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Back to School—The Time to Engage Parents and Families

Diane J. Briars, NCTM PresidentBy NCTM President Diane J. Briars
August 2014

 

It’s August—back-to-school time. As you plan for the new school year, don’t forget to make explicit plans for engaging parents and families. As you well know, parents can be invaluable supports for their children’s mathematics learning. While it’s helpful to send parents basic information about their children’s mathematics class, such as course outlines, assignments, and descriptions of teacher expectations, they typically need much more than that to be prepared to support their children’s mathematics learning, as the following examples illustrate:

  • The father of a third-grader who says, “Every night, my son and I fight about math! Like last night. I told him you have to start adding from the right; he says ‘No, you don’t. That’s not the way we do it. I can start adding at the left—or anywhere.’ He gets the right answers—and explains to me what he’s doing. But it’s not the way I learned it! Is that okay? I’m very frustrated!”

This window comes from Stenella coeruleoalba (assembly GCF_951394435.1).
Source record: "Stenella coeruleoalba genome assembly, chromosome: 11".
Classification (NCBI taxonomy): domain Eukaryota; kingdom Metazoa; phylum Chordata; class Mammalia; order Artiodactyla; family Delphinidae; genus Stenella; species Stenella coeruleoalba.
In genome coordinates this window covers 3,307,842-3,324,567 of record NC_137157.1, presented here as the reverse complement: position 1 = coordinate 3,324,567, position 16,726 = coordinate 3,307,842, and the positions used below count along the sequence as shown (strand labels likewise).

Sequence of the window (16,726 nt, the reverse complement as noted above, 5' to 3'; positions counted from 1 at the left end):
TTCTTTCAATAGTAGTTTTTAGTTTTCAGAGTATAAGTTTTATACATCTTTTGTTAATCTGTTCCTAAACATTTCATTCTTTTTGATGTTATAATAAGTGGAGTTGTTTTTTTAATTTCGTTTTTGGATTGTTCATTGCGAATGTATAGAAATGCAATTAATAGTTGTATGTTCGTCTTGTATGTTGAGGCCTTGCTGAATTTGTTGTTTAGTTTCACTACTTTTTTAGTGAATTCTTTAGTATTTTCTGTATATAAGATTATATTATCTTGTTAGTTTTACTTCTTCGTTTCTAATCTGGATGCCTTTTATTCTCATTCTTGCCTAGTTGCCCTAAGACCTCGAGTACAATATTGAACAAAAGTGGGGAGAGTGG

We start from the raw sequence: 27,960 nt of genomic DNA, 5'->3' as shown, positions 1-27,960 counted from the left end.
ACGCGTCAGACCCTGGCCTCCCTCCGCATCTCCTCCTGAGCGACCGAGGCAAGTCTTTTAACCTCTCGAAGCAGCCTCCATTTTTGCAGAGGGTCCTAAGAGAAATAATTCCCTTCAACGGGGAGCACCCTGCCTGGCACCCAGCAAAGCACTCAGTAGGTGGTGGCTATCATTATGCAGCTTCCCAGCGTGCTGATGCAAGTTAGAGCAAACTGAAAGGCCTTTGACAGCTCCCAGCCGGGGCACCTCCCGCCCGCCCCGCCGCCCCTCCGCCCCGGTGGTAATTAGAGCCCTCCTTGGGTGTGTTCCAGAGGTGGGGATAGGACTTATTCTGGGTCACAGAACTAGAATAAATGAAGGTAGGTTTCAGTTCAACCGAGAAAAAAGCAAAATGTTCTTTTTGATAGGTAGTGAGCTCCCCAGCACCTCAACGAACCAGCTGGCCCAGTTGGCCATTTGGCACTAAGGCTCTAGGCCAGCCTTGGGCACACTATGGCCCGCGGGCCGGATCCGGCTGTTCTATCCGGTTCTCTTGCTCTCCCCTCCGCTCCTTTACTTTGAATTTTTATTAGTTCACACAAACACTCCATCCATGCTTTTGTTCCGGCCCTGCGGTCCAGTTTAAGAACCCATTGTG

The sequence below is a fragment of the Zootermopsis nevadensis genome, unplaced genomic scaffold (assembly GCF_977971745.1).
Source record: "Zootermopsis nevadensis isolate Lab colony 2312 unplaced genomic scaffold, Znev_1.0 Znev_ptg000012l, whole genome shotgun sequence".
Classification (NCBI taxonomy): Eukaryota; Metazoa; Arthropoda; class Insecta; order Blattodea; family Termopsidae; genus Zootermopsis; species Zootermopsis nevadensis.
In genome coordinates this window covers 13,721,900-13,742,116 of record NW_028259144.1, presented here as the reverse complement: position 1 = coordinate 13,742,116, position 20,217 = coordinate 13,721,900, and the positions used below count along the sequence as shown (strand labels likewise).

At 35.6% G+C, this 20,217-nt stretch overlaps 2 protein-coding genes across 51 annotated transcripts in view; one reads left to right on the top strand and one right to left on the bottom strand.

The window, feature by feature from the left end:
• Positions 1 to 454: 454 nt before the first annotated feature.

• The mother of a seventh grader who calls the principal, complaining that her daughter’s mathematics teacher is not teaching; she’s just asking students questions instead of showing students “the steps.”
  • The mother of a high school student who complains, “Ms. Smith is not a good teacher. When my son does his homework, there are problems that he struggles to solve. If she were a good teacher, he would be able to work all the problems easily.”

Sound familiar? As recent media postings and comments about mathematics instruction and homework illustrate, many parents have beliefs about mathematics learning and instruction that are at odds with current content expectations and the effective teaching practices identified in Principles to Actions: Ensuring Mathematical Success for All. If we want parents to support—rather than hinder—their children’s learning, we need to actively help them to update their knowledge and beliefs. And this needs to be done at the very start of the school year—before they become confused and frustrated!

What mathematics should my child be learning?